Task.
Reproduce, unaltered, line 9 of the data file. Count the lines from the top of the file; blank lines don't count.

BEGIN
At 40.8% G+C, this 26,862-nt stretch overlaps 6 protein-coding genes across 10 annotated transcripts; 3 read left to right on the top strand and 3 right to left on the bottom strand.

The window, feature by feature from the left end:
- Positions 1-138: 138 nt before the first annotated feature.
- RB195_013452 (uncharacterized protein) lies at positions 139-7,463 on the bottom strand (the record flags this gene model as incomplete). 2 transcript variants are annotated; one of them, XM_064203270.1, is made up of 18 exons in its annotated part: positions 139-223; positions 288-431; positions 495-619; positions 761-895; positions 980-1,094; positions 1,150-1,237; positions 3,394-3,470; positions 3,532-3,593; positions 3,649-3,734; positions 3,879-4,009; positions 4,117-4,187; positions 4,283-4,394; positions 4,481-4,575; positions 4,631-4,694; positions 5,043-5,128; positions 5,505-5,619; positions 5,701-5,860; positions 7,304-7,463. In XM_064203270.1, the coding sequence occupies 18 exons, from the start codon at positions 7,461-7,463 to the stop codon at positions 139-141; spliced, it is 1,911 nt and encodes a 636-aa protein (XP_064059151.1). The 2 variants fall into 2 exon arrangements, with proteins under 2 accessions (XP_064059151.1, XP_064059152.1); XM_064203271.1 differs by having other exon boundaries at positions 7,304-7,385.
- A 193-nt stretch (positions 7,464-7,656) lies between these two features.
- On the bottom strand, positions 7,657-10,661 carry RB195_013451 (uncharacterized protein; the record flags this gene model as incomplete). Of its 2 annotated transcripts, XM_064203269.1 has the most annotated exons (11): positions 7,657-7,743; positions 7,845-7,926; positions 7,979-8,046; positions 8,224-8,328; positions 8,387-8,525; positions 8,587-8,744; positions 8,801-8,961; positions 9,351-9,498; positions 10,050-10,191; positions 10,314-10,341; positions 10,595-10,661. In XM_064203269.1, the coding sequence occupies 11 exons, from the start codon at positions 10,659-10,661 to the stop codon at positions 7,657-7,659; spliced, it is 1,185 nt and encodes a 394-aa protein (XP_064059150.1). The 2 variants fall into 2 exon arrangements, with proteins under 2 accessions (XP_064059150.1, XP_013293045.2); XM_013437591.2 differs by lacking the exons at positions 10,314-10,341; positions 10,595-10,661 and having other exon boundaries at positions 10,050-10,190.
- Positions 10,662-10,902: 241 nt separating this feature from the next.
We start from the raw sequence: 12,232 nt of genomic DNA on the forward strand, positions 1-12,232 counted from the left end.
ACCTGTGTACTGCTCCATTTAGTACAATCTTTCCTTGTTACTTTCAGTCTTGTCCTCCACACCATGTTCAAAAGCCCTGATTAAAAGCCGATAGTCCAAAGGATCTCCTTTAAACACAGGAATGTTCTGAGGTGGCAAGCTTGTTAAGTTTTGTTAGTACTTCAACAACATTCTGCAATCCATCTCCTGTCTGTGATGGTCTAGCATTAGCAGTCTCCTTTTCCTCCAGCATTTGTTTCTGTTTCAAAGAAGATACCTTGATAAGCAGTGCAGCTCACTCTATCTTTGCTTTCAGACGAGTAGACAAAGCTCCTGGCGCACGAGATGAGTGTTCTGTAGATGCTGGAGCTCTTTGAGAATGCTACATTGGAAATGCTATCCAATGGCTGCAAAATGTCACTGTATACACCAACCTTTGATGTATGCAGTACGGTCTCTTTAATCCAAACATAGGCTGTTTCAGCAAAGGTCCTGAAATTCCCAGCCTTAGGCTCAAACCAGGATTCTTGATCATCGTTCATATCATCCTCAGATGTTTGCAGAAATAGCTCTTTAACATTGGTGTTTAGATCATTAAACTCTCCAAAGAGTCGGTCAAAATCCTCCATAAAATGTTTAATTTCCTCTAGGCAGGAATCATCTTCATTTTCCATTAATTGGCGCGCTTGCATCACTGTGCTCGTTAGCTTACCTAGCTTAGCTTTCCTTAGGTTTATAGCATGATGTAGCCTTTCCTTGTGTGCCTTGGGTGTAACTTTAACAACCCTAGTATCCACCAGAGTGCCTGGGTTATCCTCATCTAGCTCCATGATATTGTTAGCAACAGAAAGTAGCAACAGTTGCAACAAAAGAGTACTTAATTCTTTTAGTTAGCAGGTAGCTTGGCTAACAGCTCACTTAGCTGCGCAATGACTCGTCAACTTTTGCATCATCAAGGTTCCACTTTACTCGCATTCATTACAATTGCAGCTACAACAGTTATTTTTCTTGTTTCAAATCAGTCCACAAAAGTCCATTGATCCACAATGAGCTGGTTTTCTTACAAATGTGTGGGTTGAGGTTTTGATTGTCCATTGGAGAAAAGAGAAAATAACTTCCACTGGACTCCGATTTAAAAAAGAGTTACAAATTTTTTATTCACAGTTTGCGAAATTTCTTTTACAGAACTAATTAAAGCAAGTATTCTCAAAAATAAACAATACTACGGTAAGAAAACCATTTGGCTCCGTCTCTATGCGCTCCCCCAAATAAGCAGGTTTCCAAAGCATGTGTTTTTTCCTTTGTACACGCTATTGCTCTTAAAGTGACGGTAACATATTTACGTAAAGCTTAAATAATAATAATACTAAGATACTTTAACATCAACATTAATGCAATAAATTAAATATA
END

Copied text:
ACCTGTGTACTGCTCCATTTAGTACAATCTTTCCTTGTTACTTTCAGTCTTGTCCTCCACACCATGTTCAAAAGCCCTGATTAAAAGCCGATAGTCCAAAGGATCTCCTTTAAACACAGGAATGTTCTGAGGTGGCAAGCTTGTTAAGTTTTGTTAGTACTTCAACAACATTCTGCAATCCATCTCCTGTCTGTGATGGTCTAGCATTAGCAGTCTCCTTTTCCTCCAGCATTTGTTTCTGTTTCAAAGAAGATACCTTGATAAGCAGTGCAGCTCACTCTATCTTTGCTTTCAGACGAGTAGACAAAGCTCCTGGCGCACGAGATGAGTGTTCTGTAGATGCTGGAGCTCTTTGAGAATGCTACATTGGAAATGCTATCCAATGGCTGCAAAATGTCACTGTATACACCAACCTTTGATGTATGCAGTACGGTCTCTTTAATCCAAACATAGGCTGTTTCAGCAAAGGTCCTGAAATTCCCAGCCTTAGGCTCAAACCAGGATTCTTGATCATCGTTCATATCATCCTCAGATGTTTGCAGAAATAGCTCTTTAACATTGGTGTTTAGATCATTAAACTCTCCAAAGAGTCGGTCAAAATCCTCCATAAAATGTTTAATTTCCTCTAGGCAGGAATCATCTTCATTTTCCATTAATTGGCGCGCTTGCATCACTGTGCTCGTTAGCTTACCTAGCTTAGCTTTCCTTAGGTTTATAGCATGATGTAGCCTTTCCTTGTGTGCCTTGGGTGTAACTTTAACAACCCTAGTATCCACCAGAGTGCCTGGGTTATCCTCATCTAGCTCCATGATATTGTTAGCAACAGAAAGTAGCAACAGTTGCAACAAAAGAGTACTTAATTCTTTTAGTTAGCAGGTAGCTTGGCTAACAGCTCACTTAGCTGCGCAATGACTCGTCAACTTTTGCATCATCAAGGTTCCACTTTACTCGCATTCATTACAATTGCAGCTACAACAGTTATTTTTCTTGTTTCAAATCAGTCCACAAAAGTCCATTGATCCACAATGAGCTGGTTTTCTTACAAATGTGTGGGTTGAGGTTTTGATTGTCCATTGGAGAAAAGAGAAAATAACTTCCACTGGACTCCGATTTAAAAAAGAGTTACAAATTTTTTATTCACAGTTTGCGAAATTTCTTTTACAGAACTAATTAAAGCAAGTATTCTCAAAAATAAACAATACTACGGTAAGAAAACCATTTGGCTCCGTCTCTATGCGCTCCCCCAAATAAGCAGGTTTCCAAAGCATGTGTTTTTTCCTTTGTACACGCTATTGCTCTTAAAGTGACGGTAACATATTTACGTAAAGCTTAAATAATAATAATACTAAGATACTTTAACATCAACATTAATGCAATAAATTAAATATA